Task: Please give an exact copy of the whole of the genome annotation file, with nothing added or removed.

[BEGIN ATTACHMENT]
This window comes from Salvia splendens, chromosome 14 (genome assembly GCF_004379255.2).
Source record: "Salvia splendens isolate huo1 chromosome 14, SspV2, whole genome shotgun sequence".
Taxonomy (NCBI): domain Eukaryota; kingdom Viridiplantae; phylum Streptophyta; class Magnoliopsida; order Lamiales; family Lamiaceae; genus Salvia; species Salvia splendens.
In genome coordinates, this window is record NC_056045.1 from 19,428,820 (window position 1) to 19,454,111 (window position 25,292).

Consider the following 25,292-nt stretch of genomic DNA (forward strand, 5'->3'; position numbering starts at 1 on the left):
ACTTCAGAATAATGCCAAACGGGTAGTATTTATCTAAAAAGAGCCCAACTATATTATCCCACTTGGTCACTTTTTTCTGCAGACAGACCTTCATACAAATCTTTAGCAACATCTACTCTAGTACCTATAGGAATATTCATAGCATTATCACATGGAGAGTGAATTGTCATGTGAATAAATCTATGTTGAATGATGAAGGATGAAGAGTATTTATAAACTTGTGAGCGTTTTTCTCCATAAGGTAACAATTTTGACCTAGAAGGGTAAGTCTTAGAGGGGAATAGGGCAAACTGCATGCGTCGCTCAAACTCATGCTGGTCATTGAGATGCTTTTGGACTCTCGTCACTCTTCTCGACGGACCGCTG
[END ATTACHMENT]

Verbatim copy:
This window comes from Salvia splendens, chromosome 14 (genome assembly GCF_004379255.2).
Source record: "Salvia splendens isolate huo1 chromosome 14, SspV2, whole genome shotgun sequence".
Taxonomy (NCBI): domain Eukaryota; kingdom Viridiplantae; phylum Streptophyta; class Magnoliopsida; order Lamiales; family Lamiaceae; genus Salvia; species Salvia splendens.
In genome coordinates, this window is record NC_056045.1 from 19,428,820 (window position 1) to 19,454,111 (window position 25,292).

Consider the following 25,292-nt stretch of genomic DNA (forward strand, 5'->3'; position numbering starts at 1 on the left):
ACTTCAGAATAATGCCAAACGGGTAGTATTTATCTAAAAAGAGCCCAACTATATTATCCCACTTGGTCACTTTTTTCTGCAGACAGACCTTCATACAAATCTTTAGCAACATCTACTCTAGTACCTATAGGAATATTCATAGCATTATCACATGGAGAGTGAATTGTCATGTGAATAAATCTATGTTGAATGATGAAGGATGAAGAGTATTTATAAACTTGTGAGCGTTTTTCTCCATAAGGTAACAATTTTGACCTAGAAGGGTAAGTCTTAGAGGGGAATAGGGCAAACTGCATGCGTCGCTCAAACTCATGCTGGTCATTGAGATGCTTTTGGACTCTCGTCACTCTTCTCGACGGACCGCTG